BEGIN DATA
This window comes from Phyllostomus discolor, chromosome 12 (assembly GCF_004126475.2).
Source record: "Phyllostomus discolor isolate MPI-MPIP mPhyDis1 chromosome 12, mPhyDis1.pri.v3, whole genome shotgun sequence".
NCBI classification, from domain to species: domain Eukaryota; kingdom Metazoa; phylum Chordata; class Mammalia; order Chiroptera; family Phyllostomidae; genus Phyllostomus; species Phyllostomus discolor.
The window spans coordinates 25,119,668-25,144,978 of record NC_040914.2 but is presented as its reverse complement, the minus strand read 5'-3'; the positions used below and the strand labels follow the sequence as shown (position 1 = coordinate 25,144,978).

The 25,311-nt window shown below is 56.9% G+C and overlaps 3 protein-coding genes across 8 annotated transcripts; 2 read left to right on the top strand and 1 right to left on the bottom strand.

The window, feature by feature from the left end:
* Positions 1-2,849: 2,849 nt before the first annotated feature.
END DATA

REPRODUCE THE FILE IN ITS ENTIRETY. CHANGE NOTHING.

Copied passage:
This window comes from Phyllostomus discolor, chromosome 12 (assembly GCF_004126475.2).
Source record: "Phyllostomus discolor isolate MPI-MPIP mPhyDis1 chromosome 12, mPhyDis1.pri.v3, whole genome shotgun sequence".
NCBI classification, from domain to species: domain Eukaryota; kingdom Metazoa; phylum Chordata; class Mammalia; order Chiroptera; family Phyllostomidae; genus Phyllostomus; species Phyllostomus discolor.
The window spans coordinates 25,119,668-25,144,978 of record NC_040914.2 but is presented as its reverse complement, the minus strand read 5'-3'; the positions used below and the strand labels follow the sequence as shown (position 1 = coordinate 25,144,978).

The 25,311-nt window shown below is 56.9% G+C and overlaps 3 protein-coding genes across 8 annotated transcripts; 2 read left to right on the top strand and 1 right to left on the bottom strand.

The window, feature by feature from the left end:
* Positions 1-2,849: 2,849 nt before the first annotated feature.